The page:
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Paso doble

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Title: Paso doble  
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Subject: So You Think You Can Dance (U.S. season 2), Strictly Come Dancing (series 4), Tom Chambers (actor), Strictly Come Dancing (series 6)
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Paso doble

This article is about Paso Doble, the type of dance. For the German NDW band, see Paso Doble (band). For the song by Ringo Starr, "Pasodobles", see Liverpool 8.

Paso Doble, or pasodoble, (literal meaning in Spanish: double-step) is a traditional couple's dance from Spain. It is danced to the type of music typically played in bullfights during the bullfighters' entrance to the ring (paseo) or during the passes (faena) just before the kill. It corresponds to the Pasodoble dance (traditional and ballroom).

PasoDoble is a lively style of dance to the duple meter march-like pasodoble music. It is modelled after the sound, drama, and movement of the Spanish and Portuguese bullfight.

Famous bullfighters have been honoured with pasodoble tunes named after them. Other tunes have been inspired by patriotic motifs or local characters.

Famous Spanish pasodobles

  • Amparito Roca
  • El Beso
  • El gato montés ("Wild Cat") from the opera with the same name
  • El Relicario
  • España Cañí ("Gypsy Spain")
  • Islas Canarias named after Canary Islands.
  • La Gracia de Dios[1]
  • Feria de Manizales (unofficial hymn of the Colombian city, Manizales)
  • Manolete, named after Manolete.
  • La Morena de mi Copla
  • Plaza de las Ventas
  • Paquito el Chocolatero. The tune has a dance of its own.
  • Sombreros y Mantilles
  • Suspiros de España
  • Que Viva España
  • Valencia
  • La Virgen de la Macarena

Mexican pasodobles

El Piti, El Charro Cárdenas, El 11-81, San Antonio de Triana, Fermincito, Lorenzo Garza, El abuelito, El banderillero, María Caballé, El Berrendito de San Juan, Tarde de toros, Por tapatías, Toros en San Miguel, Rodolfo Gaona, Joselito Huerta, Toros de Llaguno, La Macarenita.

By Agustín Lara: Silverio Pérez, El Novillero, Fermín.



Pasodoble is based on music played at bullfights during the bullfighters' entrance (paseo) or during the passes (faena) just before the kill. The leader of this dance plays the part of the matador. The follower generally plays the part of the matador's cape, but can also represent the shadow of the matador, as well as the bull or a flamenco dancer in some figures. Its origin dates back to a French military march with the name “Paso Redoble.” This was a fast paced march, which is why this is a fast-paced Latin American dance modeled after the Spanish bull fight. Bull fighting was well-known around this time.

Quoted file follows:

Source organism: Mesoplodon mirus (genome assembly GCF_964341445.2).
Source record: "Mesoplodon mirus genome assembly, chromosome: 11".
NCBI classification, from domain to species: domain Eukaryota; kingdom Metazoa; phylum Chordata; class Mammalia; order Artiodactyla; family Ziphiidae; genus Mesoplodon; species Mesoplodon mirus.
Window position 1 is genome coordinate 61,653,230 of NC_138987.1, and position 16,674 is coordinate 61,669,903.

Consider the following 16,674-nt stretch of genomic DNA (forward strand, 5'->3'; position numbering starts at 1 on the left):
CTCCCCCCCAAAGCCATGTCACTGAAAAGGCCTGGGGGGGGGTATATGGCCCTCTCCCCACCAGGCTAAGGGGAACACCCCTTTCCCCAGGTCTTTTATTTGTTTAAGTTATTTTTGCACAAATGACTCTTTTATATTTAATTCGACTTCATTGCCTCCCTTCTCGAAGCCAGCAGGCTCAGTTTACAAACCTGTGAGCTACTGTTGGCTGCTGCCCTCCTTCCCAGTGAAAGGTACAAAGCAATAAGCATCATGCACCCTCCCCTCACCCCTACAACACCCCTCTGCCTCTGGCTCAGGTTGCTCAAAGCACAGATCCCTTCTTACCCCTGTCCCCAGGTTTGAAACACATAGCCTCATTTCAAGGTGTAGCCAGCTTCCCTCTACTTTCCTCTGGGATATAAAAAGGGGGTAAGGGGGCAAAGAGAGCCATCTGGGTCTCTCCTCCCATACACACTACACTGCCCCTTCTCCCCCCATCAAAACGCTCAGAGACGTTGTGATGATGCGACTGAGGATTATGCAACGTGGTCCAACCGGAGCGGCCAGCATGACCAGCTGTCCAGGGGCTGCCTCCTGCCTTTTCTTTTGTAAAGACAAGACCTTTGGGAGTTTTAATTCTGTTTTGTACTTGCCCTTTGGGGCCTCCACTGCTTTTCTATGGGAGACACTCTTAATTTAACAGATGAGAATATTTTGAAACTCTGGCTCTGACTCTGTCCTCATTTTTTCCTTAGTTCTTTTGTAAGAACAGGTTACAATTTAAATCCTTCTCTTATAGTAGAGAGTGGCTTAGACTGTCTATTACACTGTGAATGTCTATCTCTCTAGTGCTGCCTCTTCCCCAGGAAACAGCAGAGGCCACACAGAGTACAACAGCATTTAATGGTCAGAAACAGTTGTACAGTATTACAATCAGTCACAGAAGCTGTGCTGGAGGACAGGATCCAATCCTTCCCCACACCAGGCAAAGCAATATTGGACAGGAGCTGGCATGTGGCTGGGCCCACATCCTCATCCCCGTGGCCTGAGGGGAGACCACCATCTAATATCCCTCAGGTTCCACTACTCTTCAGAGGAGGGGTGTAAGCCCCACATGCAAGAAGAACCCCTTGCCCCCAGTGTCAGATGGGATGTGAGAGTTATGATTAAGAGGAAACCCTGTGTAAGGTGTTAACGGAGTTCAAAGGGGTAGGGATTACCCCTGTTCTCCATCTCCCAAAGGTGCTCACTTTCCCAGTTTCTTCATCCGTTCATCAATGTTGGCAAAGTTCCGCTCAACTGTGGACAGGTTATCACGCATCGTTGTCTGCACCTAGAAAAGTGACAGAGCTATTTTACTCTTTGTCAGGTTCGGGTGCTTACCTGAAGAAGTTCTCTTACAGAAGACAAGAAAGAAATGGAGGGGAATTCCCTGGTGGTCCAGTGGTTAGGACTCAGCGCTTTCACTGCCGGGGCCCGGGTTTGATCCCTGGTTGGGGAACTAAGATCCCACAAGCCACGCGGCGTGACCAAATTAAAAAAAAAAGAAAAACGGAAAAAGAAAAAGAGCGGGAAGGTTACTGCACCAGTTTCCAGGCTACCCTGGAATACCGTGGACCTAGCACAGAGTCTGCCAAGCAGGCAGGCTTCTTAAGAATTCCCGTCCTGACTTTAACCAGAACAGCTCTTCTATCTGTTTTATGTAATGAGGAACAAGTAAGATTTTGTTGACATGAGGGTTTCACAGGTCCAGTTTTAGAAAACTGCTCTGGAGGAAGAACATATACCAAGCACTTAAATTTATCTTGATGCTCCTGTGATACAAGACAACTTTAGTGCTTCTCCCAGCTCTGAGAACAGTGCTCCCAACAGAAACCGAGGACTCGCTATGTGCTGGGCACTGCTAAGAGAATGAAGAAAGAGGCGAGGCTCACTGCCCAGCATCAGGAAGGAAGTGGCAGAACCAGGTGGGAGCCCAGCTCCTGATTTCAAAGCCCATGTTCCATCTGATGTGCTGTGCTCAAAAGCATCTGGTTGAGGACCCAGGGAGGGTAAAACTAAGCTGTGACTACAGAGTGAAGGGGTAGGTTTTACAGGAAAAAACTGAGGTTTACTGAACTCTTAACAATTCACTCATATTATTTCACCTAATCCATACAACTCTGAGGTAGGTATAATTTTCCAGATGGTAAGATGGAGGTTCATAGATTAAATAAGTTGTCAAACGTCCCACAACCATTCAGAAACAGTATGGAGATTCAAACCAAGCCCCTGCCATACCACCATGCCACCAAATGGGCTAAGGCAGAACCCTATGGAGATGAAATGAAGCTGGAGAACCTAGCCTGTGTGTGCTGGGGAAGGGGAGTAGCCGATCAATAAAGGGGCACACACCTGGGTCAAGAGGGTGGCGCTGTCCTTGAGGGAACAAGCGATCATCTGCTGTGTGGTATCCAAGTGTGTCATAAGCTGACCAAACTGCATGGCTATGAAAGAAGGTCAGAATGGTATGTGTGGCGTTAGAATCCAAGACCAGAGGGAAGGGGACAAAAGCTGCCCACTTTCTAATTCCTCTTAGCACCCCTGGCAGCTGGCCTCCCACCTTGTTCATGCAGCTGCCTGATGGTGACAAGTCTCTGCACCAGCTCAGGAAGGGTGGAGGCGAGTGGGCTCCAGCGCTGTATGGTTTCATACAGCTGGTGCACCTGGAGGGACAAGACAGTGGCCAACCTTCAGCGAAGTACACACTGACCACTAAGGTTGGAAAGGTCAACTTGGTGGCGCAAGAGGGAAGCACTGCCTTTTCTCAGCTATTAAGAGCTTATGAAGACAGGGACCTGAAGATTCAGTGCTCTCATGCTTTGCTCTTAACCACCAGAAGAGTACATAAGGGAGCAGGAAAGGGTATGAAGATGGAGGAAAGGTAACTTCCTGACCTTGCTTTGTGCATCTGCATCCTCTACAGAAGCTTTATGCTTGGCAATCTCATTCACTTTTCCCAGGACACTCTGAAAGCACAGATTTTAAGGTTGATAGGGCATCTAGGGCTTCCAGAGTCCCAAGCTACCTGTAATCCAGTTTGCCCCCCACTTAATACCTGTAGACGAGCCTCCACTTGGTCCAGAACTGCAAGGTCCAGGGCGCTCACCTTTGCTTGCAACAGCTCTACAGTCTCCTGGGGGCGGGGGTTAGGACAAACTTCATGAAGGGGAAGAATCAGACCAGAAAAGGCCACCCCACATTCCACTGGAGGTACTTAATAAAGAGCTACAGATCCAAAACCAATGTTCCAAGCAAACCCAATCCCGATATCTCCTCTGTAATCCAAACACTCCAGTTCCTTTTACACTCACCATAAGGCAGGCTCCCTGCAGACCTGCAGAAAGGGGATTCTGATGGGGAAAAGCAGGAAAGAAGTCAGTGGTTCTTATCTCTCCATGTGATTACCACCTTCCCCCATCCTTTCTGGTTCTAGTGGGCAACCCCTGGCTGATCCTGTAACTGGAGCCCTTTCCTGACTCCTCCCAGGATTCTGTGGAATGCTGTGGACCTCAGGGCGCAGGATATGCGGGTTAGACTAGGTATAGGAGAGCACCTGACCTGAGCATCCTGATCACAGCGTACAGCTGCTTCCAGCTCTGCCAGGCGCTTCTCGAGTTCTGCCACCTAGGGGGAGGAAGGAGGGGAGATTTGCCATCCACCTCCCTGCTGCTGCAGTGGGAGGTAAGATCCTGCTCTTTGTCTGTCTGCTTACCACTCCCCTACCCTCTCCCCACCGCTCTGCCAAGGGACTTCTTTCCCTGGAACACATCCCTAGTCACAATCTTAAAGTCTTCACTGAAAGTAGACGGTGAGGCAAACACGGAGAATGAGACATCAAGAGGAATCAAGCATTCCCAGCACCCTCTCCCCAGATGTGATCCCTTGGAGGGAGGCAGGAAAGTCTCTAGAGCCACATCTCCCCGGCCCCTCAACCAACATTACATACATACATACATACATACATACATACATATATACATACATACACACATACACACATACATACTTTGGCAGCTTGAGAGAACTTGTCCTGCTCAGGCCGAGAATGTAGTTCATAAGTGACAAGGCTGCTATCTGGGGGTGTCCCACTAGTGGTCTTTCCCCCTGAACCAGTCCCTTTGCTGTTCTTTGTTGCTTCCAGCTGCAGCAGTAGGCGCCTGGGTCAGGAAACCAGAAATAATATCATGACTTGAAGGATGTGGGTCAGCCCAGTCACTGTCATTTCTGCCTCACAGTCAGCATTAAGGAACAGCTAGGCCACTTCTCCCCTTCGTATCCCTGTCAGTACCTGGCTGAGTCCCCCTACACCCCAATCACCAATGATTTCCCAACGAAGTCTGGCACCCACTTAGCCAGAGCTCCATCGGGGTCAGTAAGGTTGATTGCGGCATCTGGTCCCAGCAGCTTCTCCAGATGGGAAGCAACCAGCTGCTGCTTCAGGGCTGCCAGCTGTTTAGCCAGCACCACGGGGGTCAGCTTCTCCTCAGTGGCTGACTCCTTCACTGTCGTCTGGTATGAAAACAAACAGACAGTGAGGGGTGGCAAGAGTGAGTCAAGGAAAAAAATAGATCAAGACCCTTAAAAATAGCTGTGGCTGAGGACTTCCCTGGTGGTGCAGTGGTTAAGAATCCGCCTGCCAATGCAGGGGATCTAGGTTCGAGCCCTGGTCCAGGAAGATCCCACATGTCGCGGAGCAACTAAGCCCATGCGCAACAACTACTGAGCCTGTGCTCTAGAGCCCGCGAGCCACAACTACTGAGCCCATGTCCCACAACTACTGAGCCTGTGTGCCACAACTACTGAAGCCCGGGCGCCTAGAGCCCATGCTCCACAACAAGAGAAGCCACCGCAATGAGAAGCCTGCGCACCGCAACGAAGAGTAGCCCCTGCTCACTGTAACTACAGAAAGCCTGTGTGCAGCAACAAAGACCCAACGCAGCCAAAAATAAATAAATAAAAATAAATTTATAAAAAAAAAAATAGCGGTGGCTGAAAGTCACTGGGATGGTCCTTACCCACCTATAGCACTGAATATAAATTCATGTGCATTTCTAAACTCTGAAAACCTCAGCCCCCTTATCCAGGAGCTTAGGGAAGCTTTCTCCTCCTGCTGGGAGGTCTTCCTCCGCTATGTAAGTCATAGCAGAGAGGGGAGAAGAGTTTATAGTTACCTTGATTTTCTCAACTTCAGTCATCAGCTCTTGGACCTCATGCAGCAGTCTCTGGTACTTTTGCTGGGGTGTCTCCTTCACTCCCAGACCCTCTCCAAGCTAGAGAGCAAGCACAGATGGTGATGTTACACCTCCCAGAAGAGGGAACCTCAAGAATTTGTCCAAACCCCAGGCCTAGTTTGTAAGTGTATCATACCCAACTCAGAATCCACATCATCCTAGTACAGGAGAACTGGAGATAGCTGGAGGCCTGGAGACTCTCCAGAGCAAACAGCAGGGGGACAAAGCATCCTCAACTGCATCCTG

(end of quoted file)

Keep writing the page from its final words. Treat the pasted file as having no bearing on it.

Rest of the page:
A significant number of Paso Doble songs are variants of España Cañi. The song has breaks in fixed positions in the song (two breaks at syllabus levels, three breaks and a longer song at Open levels). Traditionally Paso Doble routines are choreographed to match these breaks, as well as the musical phrases. Accordingly, most other ballroom Paso Doble tunes are written with similar breaks (those without are simply avoided in most competitions).

Because of its inherently choreographed tradition, ballroom Paso Doble for the most part is danced only competitively, almost never socially — or at least not without sticking to some sort of previously learned routine. This said, in Spain, France, Vietnam, Colombia, Costa Rica and some parts of Germany to the west of the river Rhine, it is danced socially as a lead (not choreographed) dance. In Venezuela, Paso Doble is a must in almost every wedding or big party, being especially famous the song Guitarra Española by Los Melódicos.

Modern pasodoble dance can be combined with other main four dances of Latin-American program: Samba, Cha-cha-cha, Rumba, Jive, especially during final performances of ballroom[2] dance champions. Modern pasodoble dance consists of two dancing parts and one break in between for dancers of class D and of three parts and two breaks in between for dancers of class C, B, A, according to the IDSF classification.[3] Dancers of lower than D-class usually perform only four official dances of Latin-American Program.

See also


External links

  • Amparito Roca Video
  • Maestro Manuel Lillo 'Plaza de las Ventas' Score

Template:Music in Spanish

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